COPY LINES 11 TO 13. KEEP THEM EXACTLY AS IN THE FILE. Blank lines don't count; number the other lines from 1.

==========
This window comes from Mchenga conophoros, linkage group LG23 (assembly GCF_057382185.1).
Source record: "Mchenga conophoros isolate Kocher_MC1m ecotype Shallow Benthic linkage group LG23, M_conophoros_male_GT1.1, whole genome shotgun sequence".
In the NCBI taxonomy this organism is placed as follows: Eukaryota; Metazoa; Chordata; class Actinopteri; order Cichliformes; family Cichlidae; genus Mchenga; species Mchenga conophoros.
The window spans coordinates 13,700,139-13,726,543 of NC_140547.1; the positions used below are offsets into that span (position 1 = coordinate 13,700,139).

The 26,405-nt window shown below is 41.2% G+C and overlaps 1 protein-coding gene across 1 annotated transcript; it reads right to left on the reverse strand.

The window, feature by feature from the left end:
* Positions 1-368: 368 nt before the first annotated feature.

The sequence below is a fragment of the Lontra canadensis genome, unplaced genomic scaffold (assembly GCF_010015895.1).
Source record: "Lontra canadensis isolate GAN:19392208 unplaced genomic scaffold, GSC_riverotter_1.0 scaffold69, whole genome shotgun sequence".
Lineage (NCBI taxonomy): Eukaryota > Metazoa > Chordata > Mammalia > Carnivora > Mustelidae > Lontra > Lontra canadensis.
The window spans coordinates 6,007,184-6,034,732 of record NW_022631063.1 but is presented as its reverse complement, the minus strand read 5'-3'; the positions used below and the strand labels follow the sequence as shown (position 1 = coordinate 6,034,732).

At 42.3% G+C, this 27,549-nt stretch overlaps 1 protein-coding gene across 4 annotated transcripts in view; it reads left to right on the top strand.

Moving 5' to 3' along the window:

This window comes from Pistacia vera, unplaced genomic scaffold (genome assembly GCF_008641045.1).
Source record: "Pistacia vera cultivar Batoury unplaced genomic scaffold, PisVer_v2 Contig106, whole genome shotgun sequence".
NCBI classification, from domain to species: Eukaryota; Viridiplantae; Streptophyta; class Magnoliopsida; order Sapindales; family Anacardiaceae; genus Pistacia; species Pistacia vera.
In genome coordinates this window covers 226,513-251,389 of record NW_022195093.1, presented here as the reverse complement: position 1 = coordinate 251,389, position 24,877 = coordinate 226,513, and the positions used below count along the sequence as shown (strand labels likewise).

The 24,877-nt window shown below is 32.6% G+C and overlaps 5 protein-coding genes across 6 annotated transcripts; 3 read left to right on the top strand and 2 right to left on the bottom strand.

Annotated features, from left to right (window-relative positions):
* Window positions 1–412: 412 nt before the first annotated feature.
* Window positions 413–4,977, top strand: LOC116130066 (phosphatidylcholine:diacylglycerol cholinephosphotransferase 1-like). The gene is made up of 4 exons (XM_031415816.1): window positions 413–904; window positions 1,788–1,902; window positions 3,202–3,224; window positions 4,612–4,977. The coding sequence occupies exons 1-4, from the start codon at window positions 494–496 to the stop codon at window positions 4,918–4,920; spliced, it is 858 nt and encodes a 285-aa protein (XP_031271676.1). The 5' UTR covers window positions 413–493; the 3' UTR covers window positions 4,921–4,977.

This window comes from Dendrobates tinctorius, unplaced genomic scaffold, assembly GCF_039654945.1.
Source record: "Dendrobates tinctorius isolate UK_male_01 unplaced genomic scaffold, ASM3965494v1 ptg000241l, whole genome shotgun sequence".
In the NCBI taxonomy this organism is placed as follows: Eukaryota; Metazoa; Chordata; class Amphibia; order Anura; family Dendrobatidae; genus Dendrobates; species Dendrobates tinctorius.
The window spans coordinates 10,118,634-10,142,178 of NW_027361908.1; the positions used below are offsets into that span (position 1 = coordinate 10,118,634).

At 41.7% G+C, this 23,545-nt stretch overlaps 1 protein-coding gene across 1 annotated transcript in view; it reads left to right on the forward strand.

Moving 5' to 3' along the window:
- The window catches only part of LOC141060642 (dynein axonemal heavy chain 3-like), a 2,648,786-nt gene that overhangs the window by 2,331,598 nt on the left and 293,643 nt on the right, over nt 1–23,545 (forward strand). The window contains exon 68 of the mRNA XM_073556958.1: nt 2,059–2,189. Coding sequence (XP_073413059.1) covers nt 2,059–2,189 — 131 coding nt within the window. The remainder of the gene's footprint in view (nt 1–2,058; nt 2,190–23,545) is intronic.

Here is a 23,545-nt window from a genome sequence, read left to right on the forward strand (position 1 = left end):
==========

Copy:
The window spans coordinates 6,007,184-6,034,732 of record NW_022631063.1 but is presented as its reverse complement, the minus strand read 5'-3'; the positions used below and the strand labels follow the sequence as shown (position 1 = coordinate 6,034,732).

At 42.3% G+C, this 27,549-nt stretch overlaps 1 protein-coding gene across 4 annotated transcripts in view; it reads left to right on the top strand.

Moving 5' to 3' along the window: